On the other end of the spectrum, in the case of less resource-intensive foundation models, the balance of interests is different. On current evidence, such models appear much less likely to pose catastrophic risks, even with likely advances in finetuning and model-modification techniques. Meanwhile, assessments for catastrophic risk may cost a substantial fraction of the budget of small training runs, which could lead to a chilling effect on innovation and competition. We believe that such assessments for catastrophic risks should not be expected for these models, as there is huge value in protecting a diversity of developers’ ability to innovate on exciting new AI capabilities and allowing the marketplace of ideas and products to flourish, and the science indicates that these models’ risk is relatively low.

Assessment protocols like the Preparedness Framework are a useful tool to evaluate the
ex ante risks from any type of model release, including open model weight releases. There are a few considerations that are specific for how to apply them to open weights releases.

One such consideration is that testing conditions would ideally reflect the range of ways that downstream actors can modify the model. One of the most useful properties of open models is that downstream actors can modify the models to expand their initial capabilities and tailor them to the developer’s specific applications. However, this also means that malicious parties could potentially enhance the model’s harmful capabilities. Rigorously assessing an open-weights release’s risks should thus include testing for a reasonable range of ways a malicious party could feasibly modify the model, including by finetuning. OpenAI already conducts some modification-testing as part of our Preparedness Framework (as we did in our
biorisk assessment).

Another key consideration is that open model developers may be unable to rely on system-level safeguards to reduce the risk of their model’s misuse, as safeguards can often be removed by a malicious downstream user who possesses the model weights. Today, this difference in mitigation ability has limited consequences, since even our most capable current models are not rated as especially risky. But if a future model is scientifically determined to pose severe risks if released, then the path to reduce the risk of an open-weights release may rely on increasing the resilience of the external environment into which the model is released.

The need for societal resilience to AI misuse is broader than any one organization’s release decisions. Given continuing progress in and dissemination of AI algorithms, and increasingly widespread access to compute (including in countries of concern to the United States), today’s frontier AI capabilities — often accessible to only a few actors at time of creation — will eventually proliferate widely. The United States, and countries around the world, also have an opportunity to invest in and lead in mitigations that will limit the consequence of misuse, so the balance of outcomes is maximally positive.

For instance, strengthening resilience against AI-accelerated cyberattack risks might involve providing critical infrastructure providers early access to those same AI models, so they can be used to improve cyber-defense (as in the early projects we have funded as part of the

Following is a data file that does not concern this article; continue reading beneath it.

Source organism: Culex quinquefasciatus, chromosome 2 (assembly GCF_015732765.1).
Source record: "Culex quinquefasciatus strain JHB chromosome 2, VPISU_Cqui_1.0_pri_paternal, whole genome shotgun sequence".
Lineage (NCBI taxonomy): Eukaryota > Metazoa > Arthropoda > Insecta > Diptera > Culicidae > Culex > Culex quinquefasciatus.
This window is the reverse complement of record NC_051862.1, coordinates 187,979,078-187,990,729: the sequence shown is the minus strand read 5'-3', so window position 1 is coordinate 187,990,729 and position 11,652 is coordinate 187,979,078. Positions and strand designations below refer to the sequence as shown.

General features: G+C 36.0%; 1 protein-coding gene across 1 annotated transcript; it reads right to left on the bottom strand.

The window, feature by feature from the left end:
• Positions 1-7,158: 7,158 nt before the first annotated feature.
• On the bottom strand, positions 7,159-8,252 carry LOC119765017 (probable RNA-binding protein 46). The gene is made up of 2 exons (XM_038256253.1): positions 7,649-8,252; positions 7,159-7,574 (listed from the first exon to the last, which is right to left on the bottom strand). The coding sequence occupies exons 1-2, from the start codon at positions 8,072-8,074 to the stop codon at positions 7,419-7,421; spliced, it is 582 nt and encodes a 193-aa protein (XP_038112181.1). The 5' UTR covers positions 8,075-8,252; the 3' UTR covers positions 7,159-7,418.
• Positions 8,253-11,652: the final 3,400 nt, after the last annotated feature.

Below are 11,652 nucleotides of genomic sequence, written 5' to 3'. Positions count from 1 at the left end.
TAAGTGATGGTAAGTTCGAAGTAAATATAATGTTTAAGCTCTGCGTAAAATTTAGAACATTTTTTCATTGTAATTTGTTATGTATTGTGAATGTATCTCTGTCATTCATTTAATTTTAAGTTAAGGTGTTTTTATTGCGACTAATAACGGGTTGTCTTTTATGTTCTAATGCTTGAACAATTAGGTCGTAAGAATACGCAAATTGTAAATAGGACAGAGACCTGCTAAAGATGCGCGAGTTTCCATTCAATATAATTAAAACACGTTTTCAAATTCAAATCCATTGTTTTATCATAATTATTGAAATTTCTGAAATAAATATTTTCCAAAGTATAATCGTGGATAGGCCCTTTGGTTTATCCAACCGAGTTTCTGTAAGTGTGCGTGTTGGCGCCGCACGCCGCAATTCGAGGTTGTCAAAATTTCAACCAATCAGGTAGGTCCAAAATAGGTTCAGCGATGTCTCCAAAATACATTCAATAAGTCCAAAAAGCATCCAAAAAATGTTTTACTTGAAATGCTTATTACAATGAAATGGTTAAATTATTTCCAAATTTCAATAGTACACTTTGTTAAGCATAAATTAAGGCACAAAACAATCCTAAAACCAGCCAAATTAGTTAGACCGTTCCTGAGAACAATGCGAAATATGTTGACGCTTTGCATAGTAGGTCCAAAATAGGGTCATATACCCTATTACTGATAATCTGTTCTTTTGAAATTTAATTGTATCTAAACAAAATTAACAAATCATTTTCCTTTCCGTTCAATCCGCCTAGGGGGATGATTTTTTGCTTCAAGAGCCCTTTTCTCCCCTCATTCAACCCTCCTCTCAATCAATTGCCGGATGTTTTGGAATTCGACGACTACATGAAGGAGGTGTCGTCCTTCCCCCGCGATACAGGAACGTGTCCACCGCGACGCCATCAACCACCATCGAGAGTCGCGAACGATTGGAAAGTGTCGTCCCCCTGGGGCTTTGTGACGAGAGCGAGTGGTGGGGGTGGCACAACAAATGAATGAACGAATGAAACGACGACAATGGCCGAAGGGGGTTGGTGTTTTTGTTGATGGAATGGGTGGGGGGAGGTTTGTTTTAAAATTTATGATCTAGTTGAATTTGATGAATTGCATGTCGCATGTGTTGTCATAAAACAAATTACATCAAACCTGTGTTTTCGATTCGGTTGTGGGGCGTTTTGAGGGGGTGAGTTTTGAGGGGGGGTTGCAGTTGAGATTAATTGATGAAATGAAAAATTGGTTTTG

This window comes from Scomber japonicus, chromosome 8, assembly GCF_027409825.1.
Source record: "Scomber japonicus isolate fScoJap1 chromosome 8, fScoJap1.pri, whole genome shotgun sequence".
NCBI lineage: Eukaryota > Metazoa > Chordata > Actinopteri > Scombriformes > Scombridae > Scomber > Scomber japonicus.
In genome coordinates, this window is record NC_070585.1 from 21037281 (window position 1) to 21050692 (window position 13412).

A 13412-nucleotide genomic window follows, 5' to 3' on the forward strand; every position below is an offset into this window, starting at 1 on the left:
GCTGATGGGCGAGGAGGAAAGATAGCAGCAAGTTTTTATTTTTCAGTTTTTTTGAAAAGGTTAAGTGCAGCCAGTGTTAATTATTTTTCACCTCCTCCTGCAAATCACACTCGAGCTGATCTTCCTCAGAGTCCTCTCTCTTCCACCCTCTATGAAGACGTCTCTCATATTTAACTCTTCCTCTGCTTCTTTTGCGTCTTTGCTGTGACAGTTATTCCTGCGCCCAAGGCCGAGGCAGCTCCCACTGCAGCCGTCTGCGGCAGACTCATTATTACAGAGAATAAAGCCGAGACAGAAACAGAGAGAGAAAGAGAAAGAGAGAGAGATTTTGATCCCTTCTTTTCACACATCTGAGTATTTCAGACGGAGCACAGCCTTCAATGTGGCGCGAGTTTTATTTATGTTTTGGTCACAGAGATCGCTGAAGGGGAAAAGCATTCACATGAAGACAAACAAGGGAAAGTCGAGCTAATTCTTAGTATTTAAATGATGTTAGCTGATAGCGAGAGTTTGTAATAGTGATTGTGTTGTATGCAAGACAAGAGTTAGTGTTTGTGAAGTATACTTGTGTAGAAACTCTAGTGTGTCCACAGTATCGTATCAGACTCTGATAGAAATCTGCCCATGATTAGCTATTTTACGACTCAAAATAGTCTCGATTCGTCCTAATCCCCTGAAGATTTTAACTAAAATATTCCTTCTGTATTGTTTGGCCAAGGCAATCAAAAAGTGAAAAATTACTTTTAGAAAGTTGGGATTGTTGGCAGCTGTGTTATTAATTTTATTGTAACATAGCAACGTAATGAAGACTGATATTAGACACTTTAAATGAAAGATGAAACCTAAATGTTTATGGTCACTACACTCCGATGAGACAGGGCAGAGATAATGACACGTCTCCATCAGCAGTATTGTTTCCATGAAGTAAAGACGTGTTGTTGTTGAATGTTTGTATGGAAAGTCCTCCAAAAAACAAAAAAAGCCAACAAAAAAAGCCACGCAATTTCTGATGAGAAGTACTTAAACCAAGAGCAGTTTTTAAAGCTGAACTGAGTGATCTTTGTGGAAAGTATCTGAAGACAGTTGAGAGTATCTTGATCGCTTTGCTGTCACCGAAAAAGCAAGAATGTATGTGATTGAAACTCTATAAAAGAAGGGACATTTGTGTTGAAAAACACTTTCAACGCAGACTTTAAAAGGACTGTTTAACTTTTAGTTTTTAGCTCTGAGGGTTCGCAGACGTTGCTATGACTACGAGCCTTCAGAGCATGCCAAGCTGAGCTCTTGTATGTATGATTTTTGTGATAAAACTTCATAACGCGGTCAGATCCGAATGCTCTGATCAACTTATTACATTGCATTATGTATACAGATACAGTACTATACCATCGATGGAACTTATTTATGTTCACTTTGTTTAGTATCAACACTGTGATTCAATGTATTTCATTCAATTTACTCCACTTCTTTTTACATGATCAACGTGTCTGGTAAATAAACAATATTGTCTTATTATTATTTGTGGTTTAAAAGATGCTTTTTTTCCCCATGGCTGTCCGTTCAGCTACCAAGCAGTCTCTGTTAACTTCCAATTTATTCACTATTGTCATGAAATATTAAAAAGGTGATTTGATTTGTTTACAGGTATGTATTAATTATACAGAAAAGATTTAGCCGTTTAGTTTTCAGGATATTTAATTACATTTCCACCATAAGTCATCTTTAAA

OpenAI Cybersecurity Grant Program). Strengthening resilience against AI-accelerated biological threat creation risks may involve solutions totally unrelated to AI, such as improving nucleic acid synthesis screening mechanisms (as called for in Executive Order 14110), or improving public health systems’ ability to screen for and identify new pathogen outbreaks. If an AI model is rigorously shown to pose severe risks to public safety or national security, then the developer may also have an important role to play in building awareness of the new capabilities in advance of wide release (such as via notifying infrastructure providers or limiting API deployment), to create both time and motivation for urgently needed resilience efforts. This mirrors the norm of “responsible disclosure” from the cyber domain, where security researchers will temporarily embargo the release of vulnerabilities they find to give time for defenders to patch their systems, while not slowing down further security research.

We need a better science of AI risks

While we believe that assessing the risks of the most capable models is important, the science of AI risk evaluations is nascent. OpenAI and the broader AI community are still building the foundations of how to assess AI risks, and we are still constantly iterating on many of the operationalization details in the Preparedness Framework. Governments have an important role to play in helping the AI ecosystem mature its risk and capability evaluation practices, such as by convening experts from the offensive cybersecurity, critical infrastructure, and AI worlds to agree on a set of priority AI cyber threat models, and build out rigorous and empirical testbeds for assessing them. We strongly support the voluntary innovation-friendly and science-first approach being pursued by the USAISI.

Ever since OpenAI faced the choice of how to release GPT-2 in 2019 – opting to release only a small version of the model at first — new findings and events have continuously changed the landscape of considerations around open release of foundation model weights, sometimes every few months. We expect this trend to continue. Any government policy approach should be flexible and adaptable to future changes.